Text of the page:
The last reel is about to begin.  I hover on the sidelines with a few other girls, avoiding making eye contact with anyone.  Nick comes back in, and I drift in his general direction.  Not particularly subtle, but I’ve decided the time for subtlety is long gone.  I feel a hand on my arm, and turn to see a sweet-looking girl.

‘Would you like a partner?’

The next moment, Nick appears – he’s good at that.

‘Would you like to dance?’ he says, blushing.

Hell yeah.

We take our places in the set.

‘You might have to remind me how this one goes,’ he says.

‘I can do that.’

He gets it in a flash.

‘How’s Oxford?’ I say.

‘Good!’  He smiles.  ‘Is the short answer!’

Silence ensues.  I’m starting to think that the time for subtlety is never gone; that I put Nick in a position where he felt obliged to ask me to dance; that he might not have wanted this.  I decide to back off, easier said than done when you’re dancing with the guy.

I’m about to speak again – the whole backing off thing, not going so well – when he says,

‘How’s London?’

‘Good!  Too!  Actually, it’s OK.  I’ve just started a new role – the people are nice but the work’s not the most interesting.’

A bit like what I’m saying.  I button it; the dance goes on.  I don’t know if you’ve ever tried dancing in a flirty yet detached way.  It’s not easy, and in the end I give up on the detached element.

The numbering goes wrong part way through, and I correct it.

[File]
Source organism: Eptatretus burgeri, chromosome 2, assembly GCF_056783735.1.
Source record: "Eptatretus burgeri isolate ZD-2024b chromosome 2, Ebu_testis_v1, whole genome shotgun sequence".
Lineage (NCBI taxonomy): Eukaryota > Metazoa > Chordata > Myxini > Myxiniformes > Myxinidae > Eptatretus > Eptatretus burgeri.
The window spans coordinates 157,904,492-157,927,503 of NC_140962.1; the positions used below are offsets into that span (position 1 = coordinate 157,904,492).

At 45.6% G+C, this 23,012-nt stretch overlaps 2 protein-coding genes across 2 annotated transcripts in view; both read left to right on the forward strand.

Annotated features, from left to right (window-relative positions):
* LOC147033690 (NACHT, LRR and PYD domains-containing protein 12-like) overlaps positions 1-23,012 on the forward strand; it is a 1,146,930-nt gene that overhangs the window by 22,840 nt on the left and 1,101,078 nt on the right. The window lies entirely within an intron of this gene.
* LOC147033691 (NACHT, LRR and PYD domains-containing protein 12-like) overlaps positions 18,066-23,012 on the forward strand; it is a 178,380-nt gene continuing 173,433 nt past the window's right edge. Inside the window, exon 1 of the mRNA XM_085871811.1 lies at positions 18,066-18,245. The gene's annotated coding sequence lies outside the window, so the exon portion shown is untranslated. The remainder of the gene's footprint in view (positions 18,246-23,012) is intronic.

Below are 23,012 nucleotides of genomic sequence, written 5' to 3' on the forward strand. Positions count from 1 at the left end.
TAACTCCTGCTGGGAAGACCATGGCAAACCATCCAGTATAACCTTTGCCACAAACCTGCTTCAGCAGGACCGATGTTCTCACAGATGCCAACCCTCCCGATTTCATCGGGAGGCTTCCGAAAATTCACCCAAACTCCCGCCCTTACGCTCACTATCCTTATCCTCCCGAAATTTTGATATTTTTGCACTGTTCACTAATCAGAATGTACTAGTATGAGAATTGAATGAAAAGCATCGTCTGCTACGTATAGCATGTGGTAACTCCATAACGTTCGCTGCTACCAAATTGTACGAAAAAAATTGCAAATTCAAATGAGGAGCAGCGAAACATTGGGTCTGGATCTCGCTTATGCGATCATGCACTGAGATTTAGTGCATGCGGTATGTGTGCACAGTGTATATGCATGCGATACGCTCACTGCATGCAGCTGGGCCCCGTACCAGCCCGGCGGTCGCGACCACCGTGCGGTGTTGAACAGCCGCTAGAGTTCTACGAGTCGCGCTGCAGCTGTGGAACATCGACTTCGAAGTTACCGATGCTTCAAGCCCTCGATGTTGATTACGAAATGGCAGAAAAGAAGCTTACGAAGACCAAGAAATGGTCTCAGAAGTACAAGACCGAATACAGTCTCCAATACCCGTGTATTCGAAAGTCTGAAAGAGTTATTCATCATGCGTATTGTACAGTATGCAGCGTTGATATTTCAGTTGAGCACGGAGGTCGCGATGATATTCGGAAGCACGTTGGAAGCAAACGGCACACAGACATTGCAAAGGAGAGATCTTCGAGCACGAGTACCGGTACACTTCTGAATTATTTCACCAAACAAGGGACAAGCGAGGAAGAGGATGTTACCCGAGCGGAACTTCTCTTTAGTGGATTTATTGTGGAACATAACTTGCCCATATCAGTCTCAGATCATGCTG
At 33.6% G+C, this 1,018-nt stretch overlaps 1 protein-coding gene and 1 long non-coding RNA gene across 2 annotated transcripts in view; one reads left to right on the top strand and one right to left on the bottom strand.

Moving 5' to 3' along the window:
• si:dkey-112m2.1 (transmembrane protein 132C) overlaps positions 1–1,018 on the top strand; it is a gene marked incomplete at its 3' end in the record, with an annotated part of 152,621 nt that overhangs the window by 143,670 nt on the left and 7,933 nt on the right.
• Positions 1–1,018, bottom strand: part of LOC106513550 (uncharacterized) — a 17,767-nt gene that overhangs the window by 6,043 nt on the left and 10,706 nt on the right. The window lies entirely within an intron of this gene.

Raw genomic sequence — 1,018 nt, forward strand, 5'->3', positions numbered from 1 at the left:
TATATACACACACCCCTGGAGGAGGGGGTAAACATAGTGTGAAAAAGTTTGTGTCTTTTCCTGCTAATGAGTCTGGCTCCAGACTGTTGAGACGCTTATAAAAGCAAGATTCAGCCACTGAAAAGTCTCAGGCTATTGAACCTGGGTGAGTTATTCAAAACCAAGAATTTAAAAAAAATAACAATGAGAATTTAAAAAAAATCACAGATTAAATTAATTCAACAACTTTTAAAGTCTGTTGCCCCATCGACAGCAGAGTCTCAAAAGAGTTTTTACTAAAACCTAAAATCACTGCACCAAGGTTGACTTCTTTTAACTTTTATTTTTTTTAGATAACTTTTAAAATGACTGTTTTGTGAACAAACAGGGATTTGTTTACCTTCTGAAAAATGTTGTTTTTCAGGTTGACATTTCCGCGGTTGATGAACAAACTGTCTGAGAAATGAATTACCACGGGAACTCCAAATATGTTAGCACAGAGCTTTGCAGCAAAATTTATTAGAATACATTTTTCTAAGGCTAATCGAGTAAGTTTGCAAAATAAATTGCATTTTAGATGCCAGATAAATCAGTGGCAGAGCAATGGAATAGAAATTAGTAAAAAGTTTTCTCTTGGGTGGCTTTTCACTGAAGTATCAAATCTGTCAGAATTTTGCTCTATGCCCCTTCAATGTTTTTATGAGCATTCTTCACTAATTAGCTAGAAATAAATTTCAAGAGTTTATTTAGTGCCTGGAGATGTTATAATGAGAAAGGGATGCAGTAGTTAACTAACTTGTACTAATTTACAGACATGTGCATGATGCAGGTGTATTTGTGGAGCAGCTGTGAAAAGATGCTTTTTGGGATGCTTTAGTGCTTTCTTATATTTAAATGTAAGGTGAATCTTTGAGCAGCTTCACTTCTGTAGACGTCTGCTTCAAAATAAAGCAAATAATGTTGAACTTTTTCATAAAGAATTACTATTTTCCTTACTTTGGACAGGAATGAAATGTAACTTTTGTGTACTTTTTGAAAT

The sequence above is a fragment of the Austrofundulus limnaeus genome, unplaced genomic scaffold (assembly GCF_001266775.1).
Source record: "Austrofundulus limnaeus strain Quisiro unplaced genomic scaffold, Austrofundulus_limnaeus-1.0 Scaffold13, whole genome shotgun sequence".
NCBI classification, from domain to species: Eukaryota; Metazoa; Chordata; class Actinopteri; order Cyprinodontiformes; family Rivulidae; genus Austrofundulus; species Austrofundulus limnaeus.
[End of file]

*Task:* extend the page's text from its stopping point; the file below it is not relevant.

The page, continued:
‘Perfect!’ he says.

I grin, as much at the compliment as the fact that he knew to give it, knew that what I’d done wasn’t easy – that I’d done it at all!  The guy’s only reeled once before.  I’m slightly awestruck.

‘Thank you, I really enjoyed that!’ he says, with the final chord.  ‘I think that’s one of the best!”

‘Yes, it’s a good one!’ I say.  ‘And, thank you!  You’re obviously… a dancer.  The numbering and stuff…’

‘Well – I don’t know.’  He shrugs.  ‘But – I do love dancing!’

I think of a line I read in a blog post the other day.

He must dance, not necessarily very well, but with joy, and with me, often.

I thought at the time that I didn’t entirely agree with the sentiment, but now I’m not so sure.

The night ends with a polka, which we dance, and a poem, which we mock with almost equal enthusiasm.  Then he leaves my side, and I go through to the bar.  Part of me thinks he’ll come and find me, but whether out of politeness or something more, I can’t be sure.

Salsa accosts me, drink in hand.  Dance chat ensues.  The minutes pass.  Out of the corner of my eye, I see Nick approach, jacket and scarf on over his white shirt.  We’ve been here before, except that this time Salsa leaves us to it.